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    May 10, 2015 by IPAlchemist

    Easter Sunday

    Today, unable to decide between Notre Dame and St Sulpice, Darren is going to both – the gregorian mass at the cathedral at 10 and the solemn mass at St Sulpice at 11. Followed by the “audition” of the organ.  I just about got the first piece of the audition but the second one needed some explanation from back home.

    The music list

    The warning outside that one should attend mass and not just come for the organ at the end was, as I was reliably previously informed, not remotely enforced.

    A warning to be disregarded

    So, for lunch I then took a punt. Just found somewhere that looked nice close to St Sulpice and came in. Time to live dangerously! Doubtless I will let you know how it goes.

    Perhaps I should not have carried the living dangerously over into the actual ordering. On the daily specials was “fromage de tete”. Again please imagine the circumflex. The nice waitress confirmed that this was indeed head, a piggy one to be precise. She then helpfully said it was a kind of terrine. “Well, why not,” I thought, even though I don’t usually get on well with odd bits of animal. Bit of a mistake. It was gelatinous and cartilaginous. And is it just my imagination or does the salad look like a green head of hair? Anyway safe next course – chicken.

    Head cheese

    And now, time to compare organs – St Sulpice and Notre Dame. I should not really be doing it since I am not really an organ fiend, and I only heard a little bit of each and not playing comparable pieces. St Sulpice was lovely, multitextured and cuddled the listener with sound. At Notre Dame it was more like being slapped in the face. In a nice way. And I quite liked it. I think I would like to go back for more. The apparent complete absence of a music list however (I even asked but no joy) means I am not sure when would be good for a return visit.

    There was a lot of offal on the menus in the french restaurants I have been to in Paris. Most I avoided. The fromage de tete was hardly a triumph. But it reminded me of a line from Mock the Week. Under the title “Things you never hear in France” Hugh Dennis said “This part of the animal, we just throw it away.”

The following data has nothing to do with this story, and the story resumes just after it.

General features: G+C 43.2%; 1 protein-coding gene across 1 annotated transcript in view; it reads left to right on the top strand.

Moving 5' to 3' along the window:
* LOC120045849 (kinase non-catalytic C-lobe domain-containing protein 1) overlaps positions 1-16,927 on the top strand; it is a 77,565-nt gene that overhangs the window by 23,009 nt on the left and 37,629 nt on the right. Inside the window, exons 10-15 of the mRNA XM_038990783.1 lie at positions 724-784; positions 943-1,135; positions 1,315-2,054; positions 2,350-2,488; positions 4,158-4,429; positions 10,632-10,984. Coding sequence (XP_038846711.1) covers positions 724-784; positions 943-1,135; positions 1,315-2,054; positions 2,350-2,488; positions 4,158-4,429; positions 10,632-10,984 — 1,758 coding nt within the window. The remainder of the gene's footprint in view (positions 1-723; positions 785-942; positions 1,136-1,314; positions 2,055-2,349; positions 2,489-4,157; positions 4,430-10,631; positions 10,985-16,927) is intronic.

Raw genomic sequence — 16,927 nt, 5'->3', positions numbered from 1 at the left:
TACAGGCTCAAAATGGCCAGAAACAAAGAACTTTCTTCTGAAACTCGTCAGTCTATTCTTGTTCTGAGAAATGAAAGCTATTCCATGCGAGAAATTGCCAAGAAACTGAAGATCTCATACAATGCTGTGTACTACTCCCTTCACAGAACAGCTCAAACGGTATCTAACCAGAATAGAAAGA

Then it was time to meet up with my uncle Paul and his friend Caroll – and where better than the amazing Ladurée – the spiritual home of the macaroon.

    Ladurée – macaroons

    In company

    In the meantime, I felt I had not had enough of the grande orgue at Notre Dame, and during the week they seem to use only the choir organ, so I popped back for a lovely vespers and lingered for the first half of the evening mass. Which was no less packed or solemn and choral than the morning one, although celebrated only by the auxiliary bishop of Paris and not the cardinal himself. The music was apparently identical. It was wonderful being slapped in the face by the mighty beast again. The bells were a lovely sound as well – although oddly very loud when approaching the cathedral but completely inaudible inside. Anyway, that is probably enough religion for a holiday.

     


  5. An Alchemist in Paris – Dining I

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    May 10, 2015 by IPAlchemist

    I received several excellent suggestions for dining from my friend Andrew (you know who you are), transmitted in real time by Facebook. Saturday lunch was at Chez Paul, conveniently located close to my hotel, and was every bit as good as promised – with a main course of rabbit stuffed with goat’s cheese and mint.

    Chez Paul – stuffed rabbit

     

    The Parisians have left for the weekend and so there are no native French speaking customers at the moment. I began my meal translating the menu from french to Spanish for the lovely couple next to me (who ordered oysters and had no idea what to do with the shallot vinegar – although to be fair they worked it out for themselves by the time the oysters came, but they did begin by attempting to spread it on bread). From a more distant table came an amusing moment at the end. No one is more sympathetic than me to the problem of French faux amis, but attempting “billet” for “bill” was never going to work really, was it?

    Continuing my culinary adventures, having over indulged for lunch, a more light evening meal suggested itself – so that means fish. And shellfish. And especially oysters. So the Bar a Huitres, also conveniently close to the hotel, seemed to be the place. And this is what has come.

    Awaiting food

    The oysters

    The scallops

    The ones that got away – for now

    It was all stunning – my place setting both before and after the main attraction arrived – and the tanks containing I estimate several thousand pounds worth of assorted crustaceans. All illustrated herewith for your delight. Blurrily probably, but that’s how I see them myself.

    On my last night, I did not have the energy to go far for dinner, so boringly but deliciously I came back, mainly for more oysters. Although I had resolved by this stage to post no more food shots, the lobster linguine was so beautiful I could not resist.

    Lobster linguine